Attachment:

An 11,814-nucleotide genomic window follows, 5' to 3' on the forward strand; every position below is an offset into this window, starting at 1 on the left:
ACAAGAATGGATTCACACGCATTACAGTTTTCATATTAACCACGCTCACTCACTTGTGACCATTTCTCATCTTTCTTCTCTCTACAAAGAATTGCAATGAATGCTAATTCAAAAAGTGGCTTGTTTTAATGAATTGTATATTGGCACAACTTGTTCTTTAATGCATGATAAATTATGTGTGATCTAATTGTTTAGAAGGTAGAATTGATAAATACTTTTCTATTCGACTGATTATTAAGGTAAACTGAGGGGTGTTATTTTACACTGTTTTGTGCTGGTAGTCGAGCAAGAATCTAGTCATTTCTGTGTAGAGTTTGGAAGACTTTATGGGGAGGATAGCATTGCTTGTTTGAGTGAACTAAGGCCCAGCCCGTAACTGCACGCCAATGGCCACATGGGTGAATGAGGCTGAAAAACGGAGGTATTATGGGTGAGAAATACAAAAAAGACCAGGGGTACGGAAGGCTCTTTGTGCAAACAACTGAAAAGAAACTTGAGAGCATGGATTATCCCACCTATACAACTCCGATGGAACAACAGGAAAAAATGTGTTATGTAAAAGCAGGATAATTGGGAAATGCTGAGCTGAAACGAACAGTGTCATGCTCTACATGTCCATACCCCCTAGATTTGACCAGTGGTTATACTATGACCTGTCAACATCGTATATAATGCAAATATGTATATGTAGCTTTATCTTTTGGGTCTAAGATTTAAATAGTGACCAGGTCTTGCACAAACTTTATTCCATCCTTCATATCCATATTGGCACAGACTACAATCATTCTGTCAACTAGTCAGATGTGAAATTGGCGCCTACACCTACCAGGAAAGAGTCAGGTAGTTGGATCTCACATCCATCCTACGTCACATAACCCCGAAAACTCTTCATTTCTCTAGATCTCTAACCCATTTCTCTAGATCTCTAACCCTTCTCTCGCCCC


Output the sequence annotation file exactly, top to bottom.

An 11,814-nucleotide genomic window follows, 5' to 3' on the forward strand; every position below is an offset into this window, starting at 1 on the left:
ACAAGAATGGATTCACACGCATTACAGTTTTCATATTAACCACGCTCACTCACTTGTGACCATTTCTCATCTTTCTTCTCTCTACAAAGAATTGCAATGAATGCTAATTCAAAAAGTGGCTTGTTTTAATGAATTGTATATTGGCACAACTTGTTCTTTAATGCATGATAAATTATGTGTGATCTAATTGTTTAGAAGGTAGAATTGATAAATACTTTTCTATTCGACTGATTATTAAGGTAAACTGAGGGGTGTTATTTTACACTGTTTTGTGCTGGTAGTCGAGCAAGAATCTAGTCATTTCTGTGTAGAGTTTGGAAGACTTTATGGGGAGGATAGCATTGCTTGTTTGAGTGAACTAAGGCCCAGCCCGTAACTGCACGCCAATGGCCACATGGGTGAATGAGGCTGAAAAACGGAGGTATTATGGGTGAGAAATACAAAAAAGACCAGGGGTACGGAAGGCTCTTTGTGCAAACAACTGAAAAGAAACTTGAGAGCATGGATTATCCCACCTATACAACTCCGATGGAACAACAGGAAAAAATGTGTTATGTAAAAGCAGGATAATTGGGAAATGCTGAGCTGAAACGAACAGTGTCATGCTCTACATGTCCATACCCCCTAGATTTGACCAGTGGTTATACTATGACCTGTCAACATCGTATATAATGCAAATATGTATATGTAGCTTTATCTTTTGGGTCTAAGATTTAAATAGTGACCAGGTCTTGCACAAACTTTATTCCATCCTTCATATCCATATTGGCACAGACTACAATCATTCTGTCAACTAGTCAGATGTGAAATTGGCGCCTACACCTACCAGGAAAGAGTCAGGTAGTTGGATCTCACATCCATCCTACGTCACATAACCCCGAAAACTCTTCATTTCTCTAGATCTCTAACCCATTTCTCTAGATCTCTAACCCTTCTCTCGCCCC